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A growing enterprise
Feb. 6, 2017

By Allie Swatek
Reprinted with permission from Dunwoody College of Technology

Lawncare business has taken off in Winsted

WINSTED, MN – Not many 19-year-olds can say they own a business.

Even fewer can say they started that business when they were 12. But Dunwoody College of Technology student Aaron Rasmussen can.

Rasmussen, the son of Lisa and Cort Jamison, is the sole owner of Rasmussen and Associates, a lawn care, cleaning and mowing service in Winsted. Despite just graduating from Lester Prairie High School in 2016, Rasmussen has upwards of 30 seasonal employees as well as some major customers. And the client list keeps growing.

Recently, Rasmussen and Associates was hired by several local banks to help clean out and spruce up foreclosed properties all over the state, including towns like Bemidji and Detroit Lakes.

What started out as a friendly favor quickly evolved into a large, successful business; and likely no one is more surprised by that than Rasmussen himself.

Starting Rasmussen and Associates

Rasmussen has always had an interest in managing. From high school clubs to part-time jobs, Rasmussen has consistently found himself in leadership positions.

But when it came to starting his own lawn care business? Well, according to Rasmussen, that venture began almost unintentionally.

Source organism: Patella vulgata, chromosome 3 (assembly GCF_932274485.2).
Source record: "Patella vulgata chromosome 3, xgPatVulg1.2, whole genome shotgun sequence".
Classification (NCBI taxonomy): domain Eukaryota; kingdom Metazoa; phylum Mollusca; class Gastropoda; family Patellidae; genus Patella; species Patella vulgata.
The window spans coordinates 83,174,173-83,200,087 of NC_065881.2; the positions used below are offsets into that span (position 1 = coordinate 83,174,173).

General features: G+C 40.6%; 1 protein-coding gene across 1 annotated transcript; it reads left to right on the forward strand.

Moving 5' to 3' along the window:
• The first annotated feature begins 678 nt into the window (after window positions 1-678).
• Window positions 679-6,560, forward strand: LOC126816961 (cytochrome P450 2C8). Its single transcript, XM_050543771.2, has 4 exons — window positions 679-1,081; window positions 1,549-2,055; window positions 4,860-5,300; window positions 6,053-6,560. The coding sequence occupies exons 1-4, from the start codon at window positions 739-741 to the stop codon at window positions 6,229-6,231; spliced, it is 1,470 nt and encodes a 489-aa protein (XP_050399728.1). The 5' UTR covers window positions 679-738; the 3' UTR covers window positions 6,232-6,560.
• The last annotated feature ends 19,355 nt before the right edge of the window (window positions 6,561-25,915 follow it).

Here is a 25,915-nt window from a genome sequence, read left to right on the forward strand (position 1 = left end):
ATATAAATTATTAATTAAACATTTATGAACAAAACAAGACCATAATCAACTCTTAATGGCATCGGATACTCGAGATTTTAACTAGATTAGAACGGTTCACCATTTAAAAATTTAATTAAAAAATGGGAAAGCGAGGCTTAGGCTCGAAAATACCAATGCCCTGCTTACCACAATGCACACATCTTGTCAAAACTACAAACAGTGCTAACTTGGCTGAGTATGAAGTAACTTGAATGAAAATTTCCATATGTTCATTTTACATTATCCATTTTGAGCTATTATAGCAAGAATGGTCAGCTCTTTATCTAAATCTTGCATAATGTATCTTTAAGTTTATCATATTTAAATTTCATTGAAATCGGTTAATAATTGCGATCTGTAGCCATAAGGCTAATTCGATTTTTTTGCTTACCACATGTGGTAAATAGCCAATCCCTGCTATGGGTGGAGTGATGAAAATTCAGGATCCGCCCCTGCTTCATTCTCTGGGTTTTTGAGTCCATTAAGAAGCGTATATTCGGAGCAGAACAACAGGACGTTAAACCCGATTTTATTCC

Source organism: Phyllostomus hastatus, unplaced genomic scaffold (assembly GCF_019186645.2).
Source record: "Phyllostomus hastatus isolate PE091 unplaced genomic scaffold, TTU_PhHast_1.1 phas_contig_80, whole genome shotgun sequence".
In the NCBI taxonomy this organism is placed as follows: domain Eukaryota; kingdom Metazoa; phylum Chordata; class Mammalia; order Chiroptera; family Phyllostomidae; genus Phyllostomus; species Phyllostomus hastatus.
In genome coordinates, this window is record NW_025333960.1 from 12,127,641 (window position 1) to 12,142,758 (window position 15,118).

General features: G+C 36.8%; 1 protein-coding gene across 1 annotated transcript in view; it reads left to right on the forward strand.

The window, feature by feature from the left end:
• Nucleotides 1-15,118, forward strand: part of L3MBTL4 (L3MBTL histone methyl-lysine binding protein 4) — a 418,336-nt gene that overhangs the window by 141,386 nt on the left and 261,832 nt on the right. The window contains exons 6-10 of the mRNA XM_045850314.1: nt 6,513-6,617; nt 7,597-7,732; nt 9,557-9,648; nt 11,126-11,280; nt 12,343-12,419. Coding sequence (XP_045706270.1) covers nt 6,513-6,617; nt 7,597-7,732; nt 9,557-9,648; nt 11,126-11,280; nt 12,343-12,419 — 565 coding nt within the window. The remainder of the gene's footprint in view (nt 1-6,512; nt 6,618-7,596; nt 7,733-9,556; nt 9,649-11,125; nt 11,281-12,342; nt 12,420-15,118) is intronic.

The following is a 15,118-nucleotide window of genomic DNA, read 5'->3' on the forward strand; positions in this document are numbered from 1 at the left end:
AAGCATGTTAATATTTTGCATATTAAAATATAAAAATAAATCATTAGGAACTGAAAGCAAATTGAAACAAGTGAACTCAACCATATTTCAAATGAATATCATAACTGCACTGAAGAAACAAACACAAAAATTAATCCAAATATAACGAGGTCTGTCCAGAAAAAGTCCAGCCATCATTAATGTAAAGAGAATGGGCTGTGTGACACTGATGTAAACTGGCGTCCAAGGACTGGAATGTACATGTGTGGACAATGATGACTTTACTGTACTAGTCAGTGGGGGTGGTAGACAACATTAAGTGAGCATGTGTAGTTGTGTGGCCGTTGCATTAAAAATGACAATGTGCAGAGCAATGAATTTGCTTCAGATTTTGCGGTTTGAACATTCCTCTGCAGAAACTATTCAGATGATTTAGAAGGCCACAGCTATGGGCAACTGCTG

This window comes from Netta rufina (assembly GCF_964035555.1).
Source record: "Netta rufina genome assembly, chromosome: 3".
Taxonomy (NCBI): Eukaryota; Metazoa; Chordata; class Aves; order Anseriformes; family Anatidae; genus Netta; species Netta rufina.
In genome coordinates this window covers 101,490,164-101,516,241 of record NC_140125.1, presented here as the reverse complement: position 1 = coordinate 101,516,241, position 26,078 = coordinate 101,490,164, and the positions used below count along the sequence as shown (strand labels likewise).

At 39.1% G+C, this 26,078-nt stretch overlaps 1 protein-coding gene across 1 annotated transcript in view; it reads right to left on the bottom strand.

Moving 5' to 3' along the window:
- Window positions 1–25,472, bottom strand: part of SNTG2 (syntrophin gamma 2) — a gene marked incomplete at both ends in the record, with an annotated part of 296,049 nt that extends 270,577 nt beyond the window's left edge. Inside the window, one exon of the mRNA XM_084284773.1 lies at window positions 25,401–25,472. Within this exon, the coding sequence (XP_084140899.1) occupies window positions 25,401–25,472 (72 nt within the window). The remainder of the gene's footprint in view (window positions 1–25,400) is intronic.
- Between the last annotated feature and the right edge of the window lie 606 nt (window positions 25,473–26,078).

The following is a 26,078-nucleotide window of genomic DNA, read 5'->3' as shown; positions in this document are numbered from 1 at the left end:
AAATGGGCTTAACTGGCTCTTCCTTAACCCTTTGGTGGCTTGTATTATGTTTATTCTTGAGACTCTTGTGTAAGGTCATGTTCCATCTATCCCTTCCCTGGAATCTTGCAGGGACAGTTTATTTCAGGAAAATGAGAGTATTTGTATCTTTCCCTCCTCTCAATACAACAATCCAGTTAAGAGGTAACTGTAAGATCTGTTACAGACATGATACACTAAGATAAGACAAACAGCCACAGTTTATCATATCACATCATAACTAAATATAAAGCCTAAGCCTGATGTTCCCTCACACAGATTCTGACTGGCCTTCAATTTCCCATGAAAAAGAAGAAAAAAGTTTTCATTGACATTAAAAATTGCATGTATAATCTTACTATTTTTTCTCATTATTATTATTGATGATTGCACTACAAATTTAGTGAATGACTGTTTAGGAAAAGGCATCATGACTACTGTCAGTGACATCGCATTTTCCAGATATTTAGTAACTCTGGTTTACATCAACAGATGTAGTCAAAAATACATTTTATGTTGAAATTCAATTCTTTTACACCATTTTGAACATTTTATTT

It all started when Rasmussen’s neighbor asked him to cut her grass. He agreed, not anticipating how much his neighbor would like the end result. Word traveled quickly, and soon Rasmussen was working all over the neighborhood.

It didn’t take long before Rasmussen had more requests than he could handle. He needed help. So, he asked a few of his friends to join him, splitting the payment.

“I realized I could make money doing that,” he said. And just like that, Rasmussen and Associates was born.

Finding success in 3-D printing

As if balancing high school, his lawn care business, and his part-time job wasn’t enough, Rasmussen also had a second part-time job working at Lester Building Systems, a leading pole barn manufacturer.

Here, Rasmussen managed the company’s 3-D printing activity, specifically designing products to improve the day-to-day activities of residential construction workers.

Several of Rasmussen’s ideas have been adopted and mass-produced by the organization. In fact, next summer Rasmussen will visit Lester’s corporate headquarters in South Carolina to see a machine he designed become a reality.

Rasmussen said it was during his time at Lester Building Systems that he realized his love for designing and 3-D printing. And despite owning a successful business, Rasmussen knew he was ready for something more. So, when he saw that Dunwoody had a degree in engineering drafting and design – and access to some of the most advanced 3-D printers in the world – Rasmussen was sold.

Despite only being a few weeks in, Rasmussen has already founded a combat robots club and was elected treasurer of student government.

Moving toward the dream job

After college, Rasmussen wants to continue with product development, specifically in 3-D printing for the construction industry. A Dunwoody degree will help with that, he said. And one day owning his own 3-D printing company? Well, that would be the dream job.

His advice for young entrepreneurs out there is to just do it. But make sure you’re a personable boss and you’re OK with putting in long days.

“I don’t sleep much,” he laughed. “But, other than that, it’s pretty good.”

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